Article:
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Welcome to Cotford St Luke Primary School

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Science Vision and Intent

Our Vision and Intent for Science


Science stimulates and excites pupils' curiosity about natural phenomena and events in the world around them.  It also satisfies their curiosity with knowledge.  This body of knowledge will be built up through the experimental testing of ideas including the study of existing evidence. Scientific method is about developing and evaluating explanations through experimental evidence and modelling. Through Science, pupils understand how major scientific ideas contribute toward technological change – impacting on industry, medicine, business and improving quality of life. They learn to question and discuss science based issues that may affect their own lives, the directions of society and the future of the world. Through our teaching of Science, it will also promote collaborative activity where ideas and suggestions are shared and investigated together. 


 Our aims:

  • Preparing our children for life in an increasingly scientific and technological world.
  • Fostering concern about, and active care for, our environment.
  • Helping our children acquire a growing understanding of scientific ideas.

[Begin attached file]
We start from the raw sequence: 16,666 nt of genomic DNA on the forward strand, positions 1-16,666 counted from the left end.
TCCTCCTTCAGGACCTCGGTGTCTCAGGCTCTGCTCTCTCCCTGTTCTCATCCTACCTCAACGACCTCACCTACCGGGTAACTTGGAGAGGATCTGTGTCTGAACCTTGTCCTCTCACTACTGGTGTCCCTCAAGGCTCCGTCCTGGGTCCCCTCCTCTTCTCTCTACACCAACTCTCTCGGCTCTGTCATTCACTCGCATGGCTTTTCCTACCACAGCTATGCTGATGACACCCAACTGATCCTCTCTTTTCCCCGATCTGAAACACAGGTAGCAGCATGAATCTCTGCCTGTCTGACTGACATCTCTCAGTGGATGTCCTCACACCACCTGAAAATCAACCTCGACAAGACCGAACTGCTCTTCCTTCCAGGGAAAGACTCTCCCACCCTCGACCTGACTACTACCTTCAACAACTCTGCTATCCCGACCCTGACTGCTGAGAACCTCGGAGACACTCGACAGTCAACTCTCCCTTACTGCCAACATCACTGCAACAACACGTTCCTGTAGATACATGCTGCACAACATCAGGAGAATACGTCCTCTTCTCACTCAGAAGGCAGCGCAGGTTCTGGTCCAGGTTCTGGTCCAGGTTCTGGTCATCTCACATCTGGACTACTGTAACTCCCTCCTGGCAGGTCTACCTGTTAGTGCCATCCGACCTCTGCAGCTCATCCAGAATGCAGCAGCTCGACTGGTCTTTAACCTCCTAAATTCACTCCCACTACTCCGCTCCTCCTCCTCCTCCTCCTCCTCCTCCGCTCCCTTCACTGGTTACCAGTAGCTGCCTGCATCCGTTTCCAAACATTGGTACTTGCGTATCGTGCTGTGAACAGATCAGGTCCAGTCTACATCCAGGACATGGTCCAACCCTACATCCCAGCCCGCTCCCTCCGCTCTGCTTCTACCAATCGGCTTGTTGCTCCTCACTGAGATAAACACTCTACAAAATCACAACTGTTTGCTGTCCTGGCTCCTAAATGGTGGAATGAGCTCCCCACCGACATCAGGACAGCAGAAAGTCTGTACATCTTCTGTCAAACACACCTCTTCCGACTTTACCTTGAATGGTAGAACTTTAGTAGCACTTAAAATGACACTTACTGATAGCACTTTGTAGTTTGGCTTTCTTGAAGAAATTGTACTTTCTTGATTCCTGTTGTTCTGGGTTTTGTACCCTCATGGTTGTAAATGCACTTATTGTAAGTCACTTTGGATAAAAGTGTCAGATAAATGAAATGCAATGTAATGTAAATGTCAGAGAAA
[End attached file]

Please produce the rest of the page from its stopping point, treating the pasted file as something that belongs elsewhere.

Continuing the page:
• Enable pupils to question, hypothesize, test and discover for themselves about our world. 
  • Developing the skills of investigation - including observing, measuring, predicting, hypothesising, experimenting, communicating, interpreting, explaining and evaluating.
  • Developing the use of scientific language, recording and techniques.
  • Developing the use of ICT in investigating and recording.
  • Enabling our children to become effective communicators of scientific ideas, facts and data. 


 We seek to ensure that our children:

  • Develop scientific knowledge and conceptual understanding through the specific disciplines of biology, chemistry and physics
  • Develop understanding of the nature, processes and methods of science through different types of science enquiries that help them to answer scientific questions about the world around them
  • Are equipped with the scientific knowledge required to understand the uses and implications of science, today and for the future




The School Implementation of Science


Planning for science is a process in which all teachers are involved to ensure that the school gives full coverage of the National Curriculum programmes of study for Science and ‘Understanding of the World’ in the Early Years Foundation Stage.  Science teaching in the school is about excellence and enjoyment and where possible is cross-curricular so it is integrated into our ‘Quests’ being taught that term to provide a more contextual and meaningful experience.


The areas of study are outlined by the National Curriculum and these have been divided and allocated to Year groups, with specific content to cover.  These are outlined on a long term plan that is linked to our rolling programme of Quests over two years. In addition, there is an overview of the progression of Science teaching throughout the school relating to particular topics such as Electricity in year 4 and 6.